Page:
At trial the plaintiff’s evidence remained as outlined earlier persisting with its claim. The defendant whilst acknowledging that it has no lease agreement at all with the appellant apart from an arrangement to occupy the premises done through the appellant’s manager, his defence and evidence was that the appellant could not evict him as it is not the owner of the premises. Hastening to add that at the close of the plaintiff’s case the defendant made an application for absolution from the instance which application was refused. Trial proceeded and at the end thereof, once again the defendant applied for absolution from the instance and in granting same, the magistrate sitting in the court a quo remarked “I should have granted absolution from the instance at the close of the plaintiff’s case.” Aggrieved by this finding the appellant appealed against the decision.
The grounds of appeal were stated as follows:
“1. The court a quo also erred in ordering absolution from the instance without assessing the evidence led by the parties for the eviction of the defendant notwithstanding that there was clear and sufficient evidence to warrant ejectment of the defendant and all those claiming occupation through him from the premises at Stand Number 8 Main Street, Bindura.
2. The court a quo erred in finding that the appellant’s witness should have produced authority to represent it in court notwithstanding that this is not a requirement at law.
3. The court a quo also erred in finding that the appellant should have proved its ownership of the premises in question in order to be able to evict the defendant from the premises notwithstanding the fact that this is not a requirement at law for a person who was a subtenant where the main tenant has vacated the premises.
4. The court a quo erred in finding that the appellant should have called the evidence of its business manager when such evidence was totally unnecessary in view of the established and undisputed facts.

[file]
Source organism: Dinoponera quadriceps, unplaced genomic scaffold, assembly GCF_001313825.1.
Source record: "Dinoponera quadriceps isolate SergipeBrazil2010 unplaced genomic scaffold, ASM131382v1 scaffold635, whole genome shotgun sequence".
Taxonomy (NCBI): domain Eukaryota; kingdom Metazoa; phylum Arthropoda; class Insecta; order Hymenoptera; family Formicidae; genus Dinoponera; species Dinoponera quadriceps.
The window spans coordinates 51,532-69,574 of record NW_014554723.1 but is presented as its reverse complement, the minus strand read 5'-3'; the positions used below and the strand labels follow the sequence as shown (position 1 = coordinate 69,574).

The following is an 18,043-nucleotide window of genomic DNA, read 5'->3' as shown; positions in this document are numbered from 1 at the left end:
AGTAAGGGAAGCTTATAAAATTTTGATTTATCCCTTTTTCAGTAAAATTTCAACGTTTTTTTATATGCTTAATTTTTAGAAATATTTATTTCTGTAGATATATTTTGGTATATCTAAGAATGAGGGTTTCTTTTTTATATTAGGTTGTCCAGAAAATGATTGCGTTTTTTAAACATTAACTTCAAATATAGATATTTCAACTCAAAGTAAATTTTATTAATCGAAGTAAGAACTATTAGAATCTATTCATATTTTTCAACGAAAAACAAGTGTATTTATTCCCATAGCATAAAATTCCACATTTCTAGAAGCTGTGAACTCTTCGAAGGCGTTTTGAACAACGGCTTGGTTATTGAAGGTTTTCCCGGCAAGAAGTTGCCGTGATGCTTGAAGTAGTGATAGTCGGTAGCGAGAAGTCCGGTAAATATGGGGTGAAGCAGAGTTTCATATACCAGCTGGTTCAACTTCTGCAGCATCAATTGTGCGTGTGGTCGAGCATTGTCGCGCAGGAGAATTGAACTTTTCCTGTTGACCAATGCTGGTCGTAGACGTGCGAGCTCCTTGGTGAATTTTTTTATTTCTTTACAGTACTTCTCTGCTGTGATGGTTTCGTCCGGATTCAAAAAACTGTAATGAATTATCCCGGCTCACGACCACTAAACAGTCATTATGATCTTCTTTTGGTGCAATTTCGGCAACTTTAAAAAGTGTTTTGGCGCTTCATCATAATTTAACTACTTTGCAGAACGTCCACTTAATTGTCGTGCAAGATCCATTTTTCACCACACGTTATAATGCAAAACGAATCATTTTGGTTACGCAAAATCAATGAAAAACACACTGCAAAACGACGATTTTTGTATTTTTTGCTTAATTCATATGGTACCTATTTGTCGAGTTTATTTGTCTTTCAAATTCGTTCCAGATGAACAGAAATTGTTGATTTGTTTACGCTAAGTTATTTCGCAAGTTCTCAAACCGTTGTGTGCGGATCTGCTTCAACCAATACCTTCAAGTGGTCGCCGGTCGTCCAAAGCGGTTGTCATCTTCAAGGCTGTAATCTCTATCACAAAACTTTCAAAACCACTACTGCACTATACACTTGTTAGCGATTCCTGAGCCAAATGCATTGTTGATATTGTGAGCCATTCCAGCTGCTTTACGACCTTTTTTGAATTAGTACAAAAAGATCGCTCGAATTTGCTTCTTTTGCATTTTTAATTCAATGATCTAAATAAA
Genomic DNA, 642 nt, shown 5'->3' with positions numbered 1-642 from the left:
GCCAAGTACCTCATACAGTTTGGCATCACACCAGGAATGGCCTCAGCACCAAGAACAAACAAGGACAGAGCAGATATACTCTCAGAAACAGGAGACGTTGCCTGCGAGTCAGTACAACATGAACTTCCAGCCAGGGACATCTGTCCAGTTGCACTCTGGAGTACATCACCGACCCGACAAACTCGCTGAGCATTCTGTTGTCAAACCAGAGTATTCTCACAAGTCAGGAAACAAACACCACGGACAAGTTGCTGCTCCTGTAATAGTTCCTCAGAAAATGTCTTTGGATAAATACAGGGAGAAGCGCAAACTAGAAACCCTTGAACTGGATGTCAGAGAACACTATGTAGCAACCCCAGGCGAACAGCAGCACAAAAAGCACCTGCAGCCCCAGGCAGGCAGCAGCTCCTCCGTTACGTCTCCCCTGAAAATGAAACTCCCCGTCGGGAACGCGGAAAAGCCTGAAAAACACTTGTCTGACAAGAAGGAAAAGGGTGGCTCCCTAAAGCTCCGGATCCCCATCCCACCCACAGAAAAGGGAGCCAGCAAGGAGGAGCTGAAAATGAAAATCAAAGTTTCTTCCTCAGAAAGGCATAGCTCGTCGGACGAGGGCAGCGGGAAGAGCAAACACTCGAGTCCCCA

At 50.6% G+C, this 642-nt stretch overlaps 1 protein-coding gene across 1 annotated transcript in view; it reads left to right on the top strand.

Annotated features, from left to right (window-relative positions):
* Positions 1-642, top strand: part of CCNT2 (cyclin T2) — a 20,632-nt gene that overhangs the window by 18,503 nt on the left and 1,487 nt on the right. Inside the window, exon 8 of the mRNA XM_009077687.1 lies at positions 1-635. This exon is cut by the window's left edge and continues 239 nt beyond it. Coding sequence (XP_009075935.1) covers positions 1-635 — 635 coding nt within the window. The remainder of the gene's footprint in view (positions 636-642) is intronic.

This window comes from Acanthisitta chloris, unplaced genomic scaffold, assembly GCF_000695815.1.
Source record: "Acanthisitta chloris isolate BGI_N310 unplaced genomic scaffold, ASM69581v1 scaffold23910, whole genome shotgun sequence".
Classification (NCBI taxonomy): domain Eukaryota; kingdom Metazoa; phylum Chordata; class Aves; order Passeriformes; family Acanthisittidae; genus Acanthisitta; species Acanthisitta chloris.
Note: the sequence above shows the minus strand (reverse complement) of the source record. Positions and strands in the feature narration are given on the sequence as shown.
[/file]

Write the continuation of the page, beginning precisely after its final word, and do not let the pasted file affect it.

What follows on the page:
5. The court a quo also clearly erred in dismissing the appellant’s claim without determining the evidence adduced to the court by the defendant.
6. The court a quo also erred in failing to appreciate the fact that the Deed of settlement signed by the parties, itself not withdrawn constituted a compromise agreement that should have been upheld.
7. The court a quo erred in ruling that no prima facie case had been established notwithstanding the fact that he already found, in dismissing the earlier application for absolution from the instance that there was a prima facie case.
8. The court a quo also erred in failing to deal with the losses being suffered by the appellant as a result of the fact that the respondent’s is simply occupying the premises without paying anything. As a result he effectively perpetuated the loss being suffered by the appellant by granting absolution from the instance.”
Despite the several grounds of appeal which we found repetitive, the pertinent issue for determination is whether or not in the circumstances of this case the court a quo misdirected itself in granting absolution from the instance at the close of defendant’s case..
The leading case on the question of absolution from the instance is Supreme Service Station (1969) Private Limited v Goodridge Private Limited. In this case Beadle CJ referred to and accepted that the locus classicus case on absolution from instance is Gascoyne v Paul Hunter 1917 TPD 170. Deriving therefrom Beadle CJ clearly stated that it is perfectly competent for a court to refuse an application for absolution from the instance when the application is made at the close of the plaintiff’s case but to grant it if the defendant promptly closes his case and renews the application without calling any evidence. This he said would not create any inconsistency because:
“the test to be applied when application is made before the defendant closes his case is “what might a reasonable court do?; whereas the test to be applied when the application is made after the defendant closes its case is “what ought a reasonable court do”
He further explained that:
“The distinction here between ‘might’ and ‘ought’ in this context is an important one. It must be assumed that any judgment which a court ‘ought’ to give must be the correct judgment, as no court ‘ought’ to give a judgment which is incorrect. Once it is accepted that a judgment which a court ‘might’ give may differ from that which it ‘ought’ to give, it is clear that the judgment which it ‘might’ give and which differs from the judgment which it ‘ought’ to give must be an incorrect judgment.”